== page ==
In Des Moines, on September 11th the Des Moines AmeriCorps Alums Chapter will host the first annual September 11th Day of Service and Remembrance Community Walk, engaging more than 250 veterans, active duty members, military families, emergency responders, and community members in a two-mile walk “in the shoes of a soldier” along a path lined with American flags, quotes, and statistics about September 11th. Throughout the week leading up to the signature event, in partnership with the Iowa Commission on Volunteer Service, the Corporation for National and Community Service Iowa State Office, and the AmeriCorps*NCCC campus in Vinton, the Des Moines AmeriCorps Alums Chapter will lead a statewide initiative to collect winter coats for homeless veterans and items for military children and youth. To educate children who have no memory of September 11th, the chapter will also host an educational event and service project with Community! Youth Concepts.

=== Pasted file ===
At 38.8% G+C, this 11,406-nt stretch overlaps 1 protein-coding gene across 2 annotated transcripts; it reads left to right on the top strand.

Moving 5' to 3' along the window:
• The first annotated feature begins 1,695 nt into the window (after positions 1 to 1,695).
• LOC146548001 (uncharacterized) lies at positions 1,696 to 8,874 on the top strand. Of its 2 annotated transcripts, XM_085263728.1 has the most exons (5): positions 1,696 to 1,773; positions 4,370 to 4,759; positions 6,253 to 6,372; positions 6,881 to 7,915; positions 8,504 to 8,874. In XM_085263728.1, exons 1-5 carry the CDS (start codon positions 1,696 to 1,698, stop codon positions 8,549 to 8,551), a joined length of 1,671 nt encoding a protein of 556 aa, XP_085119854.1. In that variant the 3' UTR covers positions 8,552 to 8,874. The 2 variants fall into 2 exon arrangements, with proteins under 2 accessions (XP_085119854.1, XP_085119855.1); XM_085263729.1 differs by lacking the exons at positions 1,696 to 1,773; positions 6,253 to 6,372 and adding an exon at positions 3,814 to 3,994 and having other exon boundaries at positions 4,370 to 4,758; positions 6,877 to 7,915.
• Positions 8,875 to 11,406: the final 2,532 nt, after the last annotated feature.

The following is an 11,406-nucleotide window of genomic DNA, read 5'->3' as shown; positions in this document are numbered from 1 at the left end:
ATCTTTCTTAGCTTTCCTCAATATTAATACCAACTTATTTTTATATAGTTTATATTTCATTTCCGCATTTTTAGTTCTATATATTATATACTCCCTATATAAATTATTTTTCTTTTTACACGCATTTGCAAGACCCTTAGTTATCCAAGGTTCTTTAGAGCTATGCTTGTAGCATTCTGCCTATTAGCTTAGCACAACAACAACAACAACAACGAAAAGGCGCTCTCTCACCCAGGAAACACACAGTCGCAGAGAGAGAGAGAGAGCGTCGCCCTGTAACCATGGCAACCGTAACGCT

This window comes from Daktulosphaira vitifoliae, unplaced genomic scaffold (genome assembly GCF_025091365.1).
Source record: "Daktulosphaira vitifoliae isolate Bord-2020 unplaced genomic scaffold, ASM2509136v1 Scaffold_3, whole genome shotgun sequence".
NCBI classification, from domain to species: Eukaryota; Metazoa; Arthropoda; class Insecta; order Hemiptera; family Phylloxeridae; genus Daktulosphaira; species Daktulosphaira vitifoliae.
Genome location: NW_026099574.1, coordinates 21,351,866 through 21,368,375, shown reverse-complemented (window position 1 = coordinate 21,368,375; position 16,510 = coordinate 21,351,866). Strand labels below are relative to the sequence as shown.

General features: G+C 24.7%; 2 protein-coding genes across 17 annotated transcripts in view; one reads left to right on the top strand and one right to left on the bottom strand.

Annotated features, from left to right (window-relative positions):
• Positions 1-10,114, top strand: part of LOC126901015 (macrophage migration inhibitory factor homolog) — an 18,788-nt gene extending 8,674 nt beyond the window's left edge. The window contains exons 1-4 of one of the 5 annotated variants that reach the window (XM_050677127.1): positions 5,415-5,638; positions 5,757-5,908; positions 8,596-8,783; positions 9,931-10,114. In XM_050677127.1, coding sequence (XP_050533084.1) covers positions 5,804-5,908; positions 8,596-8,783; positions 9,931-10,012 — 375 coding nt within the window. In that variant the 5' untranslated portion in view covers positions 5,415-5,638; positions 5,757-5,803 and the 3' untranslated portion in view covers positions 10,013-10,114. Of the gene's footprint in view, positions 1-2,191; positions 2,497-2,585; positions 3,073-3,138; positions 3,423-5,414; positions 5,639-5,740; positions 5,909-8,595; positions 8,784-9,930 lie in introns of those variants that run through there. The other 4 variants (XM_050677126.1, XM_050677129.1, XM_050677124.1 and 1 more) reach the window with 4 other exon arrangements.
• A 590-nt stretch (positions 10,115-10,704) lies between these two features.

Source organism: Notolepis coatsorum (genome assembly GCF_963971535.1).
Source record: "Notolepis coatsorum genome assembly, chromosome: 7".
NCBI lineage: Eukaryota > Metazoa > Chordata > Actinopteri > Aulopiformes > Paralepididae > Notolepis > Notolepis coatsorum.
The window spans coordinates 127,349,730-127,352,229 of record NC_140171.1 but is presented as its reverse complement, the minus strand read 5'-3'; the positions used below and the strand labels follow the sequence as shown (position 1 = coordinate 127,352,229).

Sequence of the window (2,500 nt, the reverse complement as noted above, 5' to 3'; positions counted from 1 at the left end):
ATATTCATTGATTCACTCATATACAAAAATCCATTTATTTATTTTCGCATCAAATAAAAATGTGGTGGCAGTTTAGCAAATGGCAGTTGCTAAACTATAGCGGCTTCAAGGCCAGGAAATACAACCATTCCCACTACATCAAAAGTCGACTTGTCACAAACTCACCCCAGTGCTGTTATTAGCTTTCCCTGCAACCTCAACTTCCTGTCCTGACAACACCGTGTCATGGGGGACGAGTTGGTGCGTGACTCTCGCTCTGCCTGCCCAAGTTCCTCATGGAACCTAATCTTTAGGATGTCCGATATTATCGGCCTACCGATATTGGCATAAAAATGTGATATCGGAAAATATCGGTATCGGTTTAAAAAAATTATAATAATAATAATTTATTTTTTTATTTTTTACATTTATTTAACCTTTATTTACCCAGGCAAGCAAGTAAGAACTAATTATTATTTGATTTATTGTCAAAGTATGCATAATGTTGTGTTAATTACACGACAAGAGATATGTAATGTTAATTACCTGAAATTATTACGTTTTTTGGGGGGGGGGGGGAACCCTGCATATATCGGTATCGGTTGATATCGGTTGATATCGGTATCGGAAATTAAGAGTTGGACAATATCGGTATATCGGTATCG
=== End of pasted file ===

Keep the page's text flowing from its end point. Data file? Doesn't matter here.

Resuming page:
To represent inclusiveness, and honor the religious beliefs of the Mormon community, the Salt Lake City chapter of AmeriCorps Alums will convene their event on Saturday, September 10, in respect of the Latter-Day Saints’ Sunday observance. Commemoration of those who were affected by the events on 9/11/2001 is central to 9/11 service project led by the Salt Lake City AmeriCorps Alums chapter. Three speakers will address the volunteers before they begin their service, including George Van De Water, an AmeriCorps VISTA alum and military veteran; Colonel Keith Squires, Deputy Commissioner of the Department of Public Safety and retired colonel of the Utah Highway Patrol; and Brian Garrett who is 1st Vice Chair of the Utah Commission on Volunteers, the Vice President of Zions Bank, and a retired Senior Master Sergeant from the US Air Force Reserve. Volunteers will write hand written thank you notes to those currently deployed and also participate in a video tribute that will be filmed on site during the service project. Project volunteers will also assemble 72-hour survival/disaster preparation kits to distribute to families of deployed soldiers.